The outcome of that race was predictable. The exceptional evening on Daisy Lane continued as it had begun. Gene and I traded off, accepted each contest with confidence, and maintained an undefeated record. Once more THE SLED proved its superiority, but at a cost.
My last run chalked up another convincing victory. When I attempted to turn and grind to a powdery halt, however, the great racer didn’t respond. We crashed head-first into a snow bank––instead of the creek. Stunned by the impact, I lay still for a moment, then rolled to a sitting position and wiped the crust from my face.
My competitor laughed. “What’s wrong, lose your touch?”
I glared. “Still beat you, didn’t I?”
With championship status intact, my mishap seemed insignificant––until I picked up my steed. Curved steel awkwardly dangled from the frame. The inboard runner had snapped at the steering flex-point, unable to provide the stability necessary to perform my signature broad-slide. The sight horrified me, and filled me with shame. After all, it was common knowledge that he who useth an item whence it breaks is ALWAYS at fault. My brother reinforced that unwritten code after I pitifully trudged to the summit and displayed our dismembered veteran. The previously unnoticed chill that dominated the night suddenly reached my bones. The excitement was over. I would forever be remembered as the one responsible for THE SLED’s demise. I just wanted to retreat to my bed and hide.
Gene said it was my flaunting maneuver at the end of each run that caused the destruction. Of course, it didn’t seem to matter that he’d copied the move and performed it each time he raced. But status as the younger sibling handicapped me to bear the burden of guilt. Amidst jeering accusations and snowballs flung my direction, I shuffled home, dragging THE SLED, and feeling as wounded as the champion.
Once secure under the covers, I balanced mixed emotions. On one side, I’d spent a marvelous birthday on Daisy Lane. On the other, I was guilty of ruining THE SLED. How would I live that down? How could the stalwart ever be replaced? Next morning, the jumble of twisted blankets epitomized the emotional wrestling match I’d dealt with all night.
After Dad learned of the disaster––and before the snow melted––he inspected the damage, overlapped the break with a metal strap, and reattached the runner. The repair wasn’t like new, but the curved steel flexed right and left once more. Its bottom edge lined-up precisely. THE SLED was ready for a test run.
Because I was the unfortunate soul to be atop the speed demon when it broke, logic told me I should be the one to pilot its maiden voyage out of the shop. My brother ignored logic with his claim that seniority ruled. I observed from the sidelines.
In typical fashion, Gene and THE SLED whistled down Rambler Drive, then concluded with a sideslip finish. After three passes, it was finally my turn. As if glued to the platform, my body became one with THE SLED. We zipped down the street––as I knew we would. My eyes watered. My heart pounded with delight. In front of our house, I cut the steering hard to the right. The runners responded. Ice flew as we slid sideways and ground to a halt––just like the eventful night on Daisy Lane. I was forgiven.
As the years passed, snowfalls like the one on my tenth birthday became less common. Street maintenance in our subdivision improved. Because finding a good track became difficult at best, sledding no longer captured the same charm. THE SLED had served our family well for more than twenty winters before permanently retiring––its one and only defeat.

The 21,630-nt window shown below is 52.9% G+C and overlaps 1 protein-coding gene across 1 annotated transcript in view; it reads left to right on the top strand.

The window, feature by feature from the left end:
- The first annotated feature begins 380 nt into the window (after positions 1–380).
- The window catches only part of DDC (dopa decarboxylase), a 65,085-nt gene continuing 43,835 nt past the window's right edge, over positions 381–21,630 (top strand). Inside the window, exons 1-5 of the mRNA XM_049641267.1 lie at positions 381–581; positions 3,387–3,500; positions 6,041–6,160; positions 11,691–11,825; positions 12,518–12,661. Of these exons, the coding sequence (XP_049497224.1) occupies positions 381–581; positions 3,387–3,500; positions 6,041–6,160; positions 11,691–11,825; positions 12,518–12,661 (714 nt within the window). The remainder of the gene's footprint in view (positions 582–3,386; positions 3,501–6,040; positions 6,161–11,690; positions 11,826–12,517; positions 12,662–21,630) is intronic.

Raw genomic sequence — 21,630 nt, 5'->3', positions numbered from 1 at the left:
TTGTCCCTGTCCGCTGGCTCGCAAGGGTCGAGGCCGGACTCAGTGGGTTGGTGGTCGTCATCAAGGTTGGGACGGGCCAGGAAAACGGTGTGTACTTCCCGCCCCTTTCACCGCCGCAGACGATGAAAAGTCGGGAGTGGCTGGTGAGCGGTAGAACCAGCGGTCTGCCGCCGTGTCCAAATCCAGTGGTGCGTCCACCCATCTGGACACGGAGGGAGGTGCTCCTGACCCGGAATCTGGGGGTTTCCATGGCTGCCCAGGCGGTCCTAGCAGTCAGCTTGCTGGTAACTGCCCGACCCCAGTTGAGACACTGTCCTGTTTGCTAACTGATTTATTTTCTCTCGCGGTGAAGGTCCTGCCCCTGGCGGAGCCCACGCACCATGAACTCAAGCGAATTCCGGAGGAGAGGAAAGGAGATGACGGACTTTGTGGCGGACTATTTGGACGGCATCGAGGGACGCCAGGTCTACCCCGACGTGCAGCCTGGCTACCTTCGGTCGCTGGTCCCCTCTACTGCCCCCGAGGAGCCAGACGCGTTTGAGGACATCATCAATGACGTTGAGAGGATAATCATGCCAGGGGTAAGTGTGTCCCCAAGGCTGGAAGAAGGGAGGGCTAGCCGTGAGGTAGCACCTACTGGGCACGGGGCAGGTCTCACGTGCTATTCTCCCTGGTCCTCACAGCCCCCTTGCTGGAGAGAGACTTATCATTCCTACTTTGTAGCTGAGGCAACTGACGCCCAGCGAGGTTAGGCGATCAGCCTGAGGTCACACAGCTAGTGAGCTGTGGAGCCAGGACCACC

With my two sons, plastic toboggans and saucers replaced wooden slats and steel runners. I can still recall sharing powdery snow rides with my boys. Their toothy grins and intense giggling made those events unforgettable. But of all the winter rides I’ve ever taken, the most memorable remains that wonderful night on Daisy Lane, when I bonded with THE SLED.
2 thoughts on “THE SLED”
I enjoyed your story…..reminded me of events in my childhood. I was very much a tomboy. I spent the majority of each day outside. Dolls were relegated to inclement weather. My most eventful down hill adventure involved a little red wagon. Wearing my cowgirl skirt and six-guns a neighbor kid appeared at my door wanting me to coast down our monster hill, in the street no less, to my mothers great dismay. She reasoned and pleaded with me not to do it and when I wouldn’t give in, as I was prone to be stubborn, she gave in. Try as she may, to get me to change into a pair of blue jeans to protect my delicate knees, I couldn’t see my self flying down the hill in anything less than my signature cowgirl outfit. She already knew the outcome, but was a firm believer that a lesson is best learned from experience. So down the hill we flew, my neighbor in front as it was his wagon, and me in the rear holding on for dear life. I knew as I boarded this red mechanism of doom that my mother was right, but too late. Needless to say the ride was exhilarating but way to short for the pain that was to follow. Neighbor boy neglected to tell me this was his first ride on his brand new wagon and he had no idea how to control it. We landed at the bottom of the hill where the street made a circle in a pile of loose gravel. Not only were my knees and palms lacerated and full of grit, but my red felt skirt trimmed in white fringe was ripped and dirty. Neighbor boy was unscathed but in tears because the little red wagon’s front wheels were no longer attached to the frame. I picked myself up with head hanging low and blood running down my shins and fingers and sulked all the way home. The stubborn child that I was, was more upset that my mother was right. My right knee still carries the scar from that day. I looked at it many times over the years as I was poised to make a “stupid” choice. Sometimes I backed off, but stubbornness is a difficult trait to override.
Thanks for compliment, Stephanie, and for the personal insight into one of your childhood adventures. Believe me, I know about stubborn, but it sounds as if you and I share the trait. Loved your remarks about the scar on your knee as a reference toward making stupid choices. Take care.